Freedom: the power to act, speak or think without hindrance or restraint.
The first time Christian Scheider ever felt it, musically, was at age 11, when he was seated behind a piano next to mentor Bruce Wolosoff at the composer’s home in Shelter Island.
“I’m not going to learn a Copland melody,” the young boy had said to his instructor, a longtime friend of his late father, actor Roy Scheider, and mother, Brenda Siemer. “I hate everything.”
“I think those things would be really good for you, Christian, but I’m not going to force you to do them,” Mr. Wolosoff responded calmly. “But have you heard about the blues scale?”
The composer was smart, the now 23-year-old Sag Harbor resident said, in retrospect, over a cappuccino during a recent interview in Sag Harbor’s Shopping Cove, bathing under the warm sun.
He smiled at the memory. “Very smart,” he said. The challenge had prompted the boy to ask Mr. Wolosoff, “No, what’s that?”
“Well, if you know the blues scale, you can then make up your own melody,” the instructor said.
And that was the beginning of a love affair, Mr. Scheider said. The affair included classical, contemporary, and, perhaps most of all, jazz.
“It was those 12 notes and that scale. To this day, when I sit down at a piano, I revert to my 11-year-old self and I revert to those C blues, baby,” he said. “Bruce showed me that was the key to freedom in music-making for me. And it’s that sensation of freedom that I think jazz is all about.”
Though trained primarily as an actor, Mr. Scheider—who recently wrapped on the Vancouver set of “Words and Pictures,” starring Clive Owen and Juliette Binoche, and who plays the part of Leo in the staged production of “In the Next Room,” opening at The Bridge in Bridgehampton on Thursday, May 9—is a strong proponent of art transcending medium. Its most basic root is storytelling, he said, and jazz history has an incredible tale to tell, which he will present during two series programs, a six-part “The Life of Jazz: Early Female Masters” at the John Jermain Memorial Library in Sag Harbor and the five-part “Alone at the Piano: A Survey of Landmark Piano Recordings in Jazz History” at Rogers Memorial Library in Southampton, both beginning on Tuesday, May 14.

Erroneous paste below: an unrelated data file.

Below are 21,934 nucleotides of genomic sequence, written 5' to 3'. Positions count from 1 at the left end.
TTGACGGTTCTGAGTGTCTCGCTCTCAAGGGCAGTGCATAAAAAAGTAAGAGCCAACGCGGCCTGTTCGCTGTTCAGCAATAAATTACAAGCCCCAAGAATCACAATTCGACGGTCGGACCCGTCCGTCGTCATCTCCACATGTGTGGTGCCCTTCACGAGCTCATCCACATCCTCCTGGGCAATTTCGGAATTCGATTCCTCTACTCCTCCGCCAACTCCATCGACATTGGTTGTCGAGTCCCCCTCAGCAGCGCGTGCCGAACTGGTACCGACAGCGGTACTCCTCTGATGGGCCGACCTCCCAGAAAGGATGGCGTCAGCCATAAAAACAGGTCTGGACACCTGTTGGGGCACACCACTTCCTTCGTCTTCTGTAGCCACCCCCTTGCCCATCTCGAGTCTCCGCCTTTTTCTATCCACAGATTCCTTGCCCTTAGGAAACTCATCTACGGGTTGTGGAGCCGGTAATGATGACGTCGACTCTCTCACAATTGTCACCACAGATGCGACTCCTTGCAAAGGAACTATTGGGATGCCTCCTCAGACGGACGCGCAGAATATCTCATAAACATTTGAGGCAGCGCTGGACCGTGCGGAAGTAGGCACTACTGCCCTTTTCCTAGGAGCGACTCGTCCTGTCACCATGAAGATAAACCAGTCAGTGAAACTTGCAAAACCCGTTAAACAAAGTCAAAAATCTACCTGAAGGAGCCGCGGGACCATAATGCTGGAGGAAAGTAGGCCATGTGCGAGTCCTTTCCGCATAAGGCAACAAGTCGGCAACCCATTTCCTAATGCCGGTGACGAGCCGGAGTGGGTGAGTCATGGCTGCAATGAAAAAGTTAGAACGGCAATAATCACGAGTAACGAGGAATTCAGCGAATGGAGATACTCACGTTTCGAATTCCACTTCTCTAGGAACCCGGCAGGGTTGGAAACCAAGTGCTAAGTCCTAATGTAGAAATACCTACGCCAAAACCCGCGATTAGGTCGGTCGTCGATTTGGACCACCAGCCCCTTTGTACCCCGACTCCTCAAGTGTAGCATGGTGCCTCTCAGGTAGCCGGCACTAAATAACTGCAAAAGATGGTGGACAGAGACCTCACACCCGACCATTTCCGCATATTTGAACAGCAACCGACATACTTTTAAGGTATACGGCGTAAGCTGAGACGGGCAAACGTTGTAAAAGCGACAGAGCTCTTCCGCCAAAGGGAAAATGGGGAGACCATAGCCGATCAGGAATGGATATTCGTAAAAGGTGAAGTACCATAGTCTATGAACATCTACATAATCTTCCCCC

“Nowadays, we’re open not just to books, but to electronic resources and face-to-face instruction, or face-to-face exchange of ideas,” John Jermain Director Catherine Creedon said last week during an interview at the library. “Christian suggested jazz and I leapt at the chance. Sag Harbor has a really vibrant music scene and it seemed like a really good fit for the history of Sag Harbor, with a lot of these classic jazz performers, who are just icons in American music history, coming from the Harlem Renaissance.”
“And how better than a punky white kid to be talking about them?” Mr. Scheider laughed. “I have absolutely no cred. But this is not a lecture to the community, this is not a dictation of my ideas. It’s a celebration of great American history that is all our history. Jazz, in its own way, is about dissolving barriers. This is something that everybody can enjoy and should enjoy. And if we don’t do this, who will?”